Gold has risen to new record highs in euro terms overnight in Asia when gold consolidated on last week’s 3% gains and rose above €1,360/oz for the first time. Significant consolidation has been seen in the last year between €1,200/oz and the previous record high at €1,359.01/oz. This record high was seen almost exactly a year ago on September 9th 2011. Gold is being supported by the unrest in South Africa which continues to destabilise the mining sector. Gold Fields said this morning that some 15,000 workers were still on strike at one of its gold mines outside of Johannesburg. The tally of workers on strike at the West Section of the KDC Gold Mine is about 3,000 higher than last week. All production at the mine has been brought to a standstill. With the US job growth contracting significantly in August, investors see that the Fed will be inclined to announce QE3 at this week’s policy meeting on the 12th & 13th. US gold futures and options climbed to 6-month high 144,775 contracts in the week ended September 4, according to data from the U.S. Commodity Futures Trading Commission. Gold ETF’s grew to a record high of 72.125 million ounces on Friday. Also, Hong Kong's July gold shipments to China was almost double on the year and exports for the first 11 months were greater than 2011, suggesting China will overtake India as the world's top gold consumer.
Suddenly the delicate balancing of variables is once again an art and not a science, ahead of a week packed with binary outcomes in which the market is already priced in for absolute perfection. Per DB: We have another blockbuster week ahead of us so let's jump straight into previewing it. One of the main highlights is the German Constitutional Court's ruling on the ESM and fiscal compact on Wednesday. On the same day we will also see the Dutch go to the polls for the Lower House elections. Thursday then sees a big FOMC meeting where the probabilities of QE3 will have increased after the weak payrolls last Friday. The G20 Finance Ministers and Central Bank Governors will meet on Thursday in Mexico before the ECOFIN/Eurogroup meeting in Cyprus rounds out the week on Friday. These are also several other meetings/events taking place outside of these main ones. In Greece, PM Samaras is set to meet with representatives of the troika today, before flying to Frankfurt for a meeting with Draghi on Tuesday. The EC will also present proposals on a single banking supervision mechanism for the Euro area on Tuesday. If these weren't enough to look forward to, Apple is expected to release details of its new iPhone on Wednesday. In summary, it will be a good week to test the theory that algos buy stocks on any flashing red headlines, no longer even pretending to care about the content. Think of the cash savings on the algo "reading" software: in a fumes-driven market in which even the HFTs no longer can make money frontrunning and subpennyiong order flow, they need it.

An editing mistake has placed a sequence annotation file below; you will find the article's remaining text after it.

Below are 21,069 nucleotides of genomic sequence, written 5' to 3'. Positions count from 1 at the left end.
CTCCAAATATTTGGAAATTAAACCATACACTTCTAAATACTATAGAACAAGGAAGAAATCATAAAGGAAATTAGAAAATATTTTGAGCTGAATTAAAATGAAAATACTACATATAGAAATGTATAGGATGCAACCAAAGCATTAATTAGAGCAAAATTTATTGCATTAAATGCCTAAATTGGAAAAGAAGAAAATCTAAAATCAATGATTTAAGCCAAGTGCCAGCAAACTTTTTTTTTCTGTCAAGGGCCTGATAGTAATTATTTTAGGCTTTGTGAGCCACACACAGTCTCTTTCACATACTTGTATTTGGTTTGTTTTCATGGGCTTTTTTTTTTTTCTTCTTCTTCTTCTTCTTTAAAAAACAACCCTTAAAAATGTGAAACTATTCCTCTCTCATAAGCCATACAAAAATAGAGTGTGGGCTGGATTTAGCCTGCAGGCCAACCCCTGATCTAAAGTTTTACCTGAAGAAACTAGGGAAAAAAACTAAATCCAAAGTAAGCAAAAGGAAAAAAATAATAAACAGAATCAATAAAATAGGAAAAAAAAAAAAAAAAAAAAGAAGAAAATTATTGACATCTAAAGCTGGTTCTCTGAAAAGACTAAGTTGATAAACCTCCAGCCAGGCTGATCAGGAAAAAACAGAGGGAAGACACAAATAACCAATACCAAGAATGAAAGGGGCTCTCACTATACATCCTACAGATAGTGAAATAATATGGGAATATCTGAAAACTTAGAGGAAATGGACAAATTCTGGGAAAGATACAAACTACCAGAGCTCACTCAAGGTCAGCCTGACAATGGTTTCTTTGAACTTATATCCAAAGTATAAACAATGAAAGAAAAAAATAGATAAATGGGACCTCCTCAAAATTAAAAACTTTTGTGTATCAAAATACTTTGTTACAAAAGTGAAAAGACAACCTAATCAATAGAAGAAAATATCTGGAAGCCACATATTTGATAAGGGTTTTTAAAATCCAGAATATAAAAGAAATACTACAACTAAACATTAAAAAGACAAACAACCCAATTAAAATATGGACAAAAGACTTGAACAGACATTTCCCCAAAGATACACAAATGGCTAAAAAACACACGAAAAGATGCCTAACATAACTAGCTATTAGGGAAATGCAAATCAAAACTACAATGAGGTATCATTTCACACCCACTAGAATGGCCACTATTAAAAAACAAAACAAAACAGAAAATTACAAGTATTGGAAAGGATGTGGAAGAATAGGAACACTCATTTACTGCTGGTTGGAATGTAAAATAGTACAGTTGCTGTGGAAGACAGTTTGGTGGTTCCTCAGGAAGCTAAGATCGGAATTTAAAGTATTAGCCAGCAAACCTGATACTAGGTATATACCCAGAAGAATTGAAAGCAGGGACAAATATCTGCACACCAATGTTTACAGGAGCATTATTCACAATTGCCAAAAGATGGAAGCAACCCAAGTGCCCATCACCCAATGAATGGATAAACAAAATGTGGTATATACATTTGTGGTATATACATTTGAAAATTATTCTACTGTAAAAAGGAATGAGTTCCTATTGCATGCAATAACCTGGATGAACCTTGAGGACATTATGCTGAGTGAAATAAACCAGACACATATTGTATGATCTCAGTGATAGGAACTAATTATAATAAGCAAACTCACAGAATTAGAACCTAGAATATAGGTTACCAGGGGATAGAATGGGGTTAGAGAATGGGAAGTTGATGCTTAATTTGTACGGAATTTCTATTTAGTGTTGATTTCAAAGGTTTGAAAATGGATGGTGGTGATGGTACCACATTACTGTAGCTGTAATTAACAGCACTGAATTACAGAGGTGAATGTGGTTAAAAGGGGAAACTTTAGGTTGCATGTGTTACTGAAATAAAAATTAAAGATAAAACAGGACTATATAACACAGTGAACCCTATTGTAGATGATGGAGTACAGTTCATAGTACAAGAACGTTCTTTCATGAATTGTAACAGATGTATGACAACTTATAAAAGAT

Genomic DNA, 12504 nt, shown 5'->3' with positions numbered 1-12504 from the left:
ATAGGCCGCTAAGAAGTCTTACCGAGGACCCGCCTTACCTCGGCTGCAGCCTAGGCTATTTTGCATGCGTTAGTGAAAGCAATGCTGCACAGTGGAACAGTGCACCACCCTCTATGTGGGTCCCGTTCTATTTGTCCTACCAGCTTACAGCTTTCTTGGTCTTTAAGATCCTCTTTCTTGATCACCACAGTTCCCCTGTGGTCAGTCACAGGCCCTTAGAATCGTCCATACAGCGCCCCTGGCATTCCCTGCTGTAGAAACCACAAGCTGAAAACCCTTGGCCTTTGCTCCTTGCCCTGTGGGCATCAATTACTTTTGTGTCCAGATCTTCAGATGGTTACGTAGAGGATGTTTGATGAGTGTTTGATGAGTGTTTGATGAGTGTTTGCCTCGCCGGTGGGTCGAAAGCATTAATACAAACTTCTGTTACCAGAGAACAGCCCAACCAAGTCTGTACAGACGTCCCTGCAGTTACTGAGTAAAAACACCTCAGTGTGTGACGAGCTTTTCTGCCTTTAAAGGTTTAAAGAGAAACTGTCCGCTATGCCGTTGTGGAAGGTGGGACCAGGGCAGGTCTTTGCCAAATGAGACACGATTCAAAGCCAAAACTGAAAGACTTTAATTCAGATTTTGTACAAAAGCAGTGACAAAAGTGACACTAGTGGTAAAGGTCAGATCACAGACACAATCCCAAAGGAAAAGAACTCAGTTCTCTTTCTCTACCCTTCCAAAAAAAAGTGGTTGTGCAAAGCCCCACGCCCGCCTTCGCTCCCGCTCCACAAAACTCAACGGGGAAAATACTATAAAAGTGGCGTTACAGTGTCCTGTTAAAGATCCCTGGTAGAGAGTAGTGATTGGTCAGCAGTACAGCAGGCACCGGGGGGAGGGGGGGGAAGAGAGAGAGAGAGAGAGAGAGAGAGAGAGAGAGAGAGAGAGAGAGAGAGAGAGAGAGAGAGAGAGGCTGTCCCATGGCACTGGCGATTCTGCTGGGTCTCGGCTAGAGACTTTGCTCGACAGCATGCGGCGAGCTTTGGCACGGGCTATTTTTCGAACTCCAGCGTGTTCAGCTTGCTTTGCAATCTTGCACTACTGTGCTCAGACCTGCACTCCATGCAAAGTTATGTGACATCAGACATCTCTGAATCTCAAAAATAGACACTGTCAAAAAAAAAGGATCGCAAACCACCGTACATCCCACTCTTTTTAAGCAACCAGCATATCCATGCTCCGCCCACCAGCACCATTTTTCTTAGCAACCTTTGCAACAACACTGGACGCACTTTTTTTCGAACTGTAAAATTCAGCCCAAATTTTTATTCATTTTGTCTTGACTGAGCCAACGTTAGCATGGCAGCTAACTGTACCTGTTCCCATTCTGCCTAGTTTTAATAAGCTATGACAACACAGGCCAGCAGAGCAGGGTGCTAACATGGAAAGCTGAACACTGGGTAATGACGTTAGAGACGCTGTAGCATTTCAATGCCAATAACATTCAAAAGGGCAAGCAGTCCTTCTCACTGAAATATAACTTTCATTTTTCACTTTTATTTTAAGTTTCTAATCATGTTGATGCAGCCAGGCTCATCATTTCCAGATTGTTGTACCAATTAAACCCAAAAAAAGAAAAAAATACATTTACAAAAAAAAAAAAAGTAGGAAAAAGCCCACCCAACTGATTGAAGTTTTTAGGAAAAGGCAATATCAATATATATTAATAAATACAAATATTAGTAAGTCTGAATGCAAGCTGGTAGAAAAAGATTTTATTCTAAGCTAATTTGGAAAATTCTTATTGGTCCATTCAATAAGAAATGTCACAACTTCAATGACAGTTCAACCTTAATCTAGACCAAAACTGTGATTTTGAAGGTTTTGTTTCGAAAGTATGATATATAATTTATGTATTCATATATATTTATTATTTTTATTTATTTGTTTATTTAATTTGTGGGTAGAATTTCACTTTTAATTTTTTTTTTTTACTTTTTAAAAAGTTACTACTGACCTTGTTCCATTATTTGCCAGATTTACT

Miracles of cosmetic surgery.
China and India have always been crazy for gold, and the yellow metal remains the choice store of value in those two countries, says Don Coxe, a strategic advisor to the BMO Financial Group. In an exclusive interview with The Gold Report, Coxe explains how demographic shifts are affecting the price of gold and delves into the logic of investing in gold as a long-term strategy. Coxe also draws an important lesson in economics from his reading of Lenin.
- Draghi Credibility At Stake As ECB Tries To Save The Euro (Bloomberg)
- Clinton Returns to Back Obama (WSJ)
- Taxi fares up 17% in New York City (Toronto Sun)
- High Speed Scandal: Ferrari Incident Rocks China (Daily Beast)
- China’s Richest Man Benefits From Thirst For Soft Drinks (Bloomberg)
- China August export growth seen weak, imports slow (Reuters)
- Death to PowerPoint! (BusinessWeek)
- Sweden surprises with interest rate cut (WSJ)
- IMF demands greater clarity on Irish austerity plans (Reuters)
- At Abercrombie & Fitch, Sex No Longer Sells (Bloomberg)
- And the best for last: California Treasurer Backs Law to Ban Costly Long-Term Bonds (Bloomberg) -> legislating low, low yields
And NOTHING Has Changed ...